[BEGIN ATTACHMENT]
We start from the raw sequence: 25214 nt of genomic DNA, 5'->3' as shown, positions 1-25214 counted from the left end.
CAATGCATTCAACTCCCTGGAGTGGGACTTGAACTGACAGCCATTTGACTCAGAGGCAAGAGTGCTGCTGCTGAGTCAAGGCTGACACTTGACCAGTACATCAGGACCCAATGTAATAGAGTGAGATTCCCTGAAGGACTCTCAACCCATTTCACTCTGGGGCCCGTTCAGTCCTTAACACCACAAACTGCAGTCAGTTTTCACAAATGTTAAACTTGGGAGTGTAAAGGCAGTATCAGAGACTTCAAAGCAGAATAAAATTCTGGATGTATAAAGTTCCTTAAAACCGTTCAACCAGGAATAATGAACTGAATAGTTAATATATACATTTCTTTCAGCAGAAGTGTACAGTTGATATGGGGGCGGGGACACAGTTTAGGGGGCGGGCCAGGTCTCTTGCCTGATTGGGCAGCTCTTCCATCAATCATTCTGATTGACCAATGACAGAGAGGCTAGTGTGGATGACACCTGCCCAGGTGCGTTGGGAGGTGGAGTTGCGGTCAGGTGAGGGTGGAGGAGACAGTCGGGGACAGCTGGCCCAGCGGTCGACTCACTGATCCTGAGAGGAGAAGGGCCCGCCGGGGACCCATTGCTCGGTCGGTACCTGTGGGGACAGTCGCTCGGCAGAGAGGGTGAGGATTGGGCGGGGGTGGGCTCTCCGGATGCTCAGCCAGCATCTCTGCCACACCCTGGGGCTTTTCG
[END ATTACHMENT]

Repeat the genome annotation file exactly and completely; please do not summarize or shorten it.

We start from the raw sequence: 25214 nt of genomic DNA, 5'->3' as shown, positions 1-25214 counted from the left end.
CAATGCATTCAACTCCCTGGAGTGGGACTTGAACTGACAGCCATTTGACTCAGAGGCAAGAGTGCTGCTGCTGAGTCAAGGCTGACACTTGACCAGTACATCAGGACCCAATGTAATAGAGTGAGATTCCCTGAAGGACTCTCAACCCATTTCACTCTGGGGCCCGTTCAGTCCTTAACACCACAAACTGCAGTCAGTTTTCACAAATGTTAAACTTGGGAGTGTAAAGGCAGTATCAGAGACTTCAAAGCAGAATAAAATTCTGGATGTATAAAGTTCCTTAAAACCGTTCAACCAGGAATAATGAACTGAATAGTTAATATATACATTTCTTTCAGCAGAAGTGTACAGTTGATATGGGGGCGGGGACACAGTTTAGGGGGCGGGCCAGGTCTCTTGCCTGATTGGGCAGCTCTTCCATCAATCATTCTGATTGACCAATGACAGAGAGGCTAGTGTGGATGACACCTGCCCAGGTGCGTTGGGAGGTGGAGTTGCGGTCAGGTGAGGGTGGAGGAGACAGTCGGGGACAGCTGGCCCAGCGGTCGACTCACTGATCCTGAGAGGAGAAGGGCCCGCCGGGGACCCATTGCTCGGTCGGTACCTGTGGGGACAGTCGCTCGGCAGAGAGGGTGAGGATTGGGCGGGGGTGGGCTCTCCGGATGCTCAGCCAGCATCTCTGCCACACCCTGGGGCTTTTCG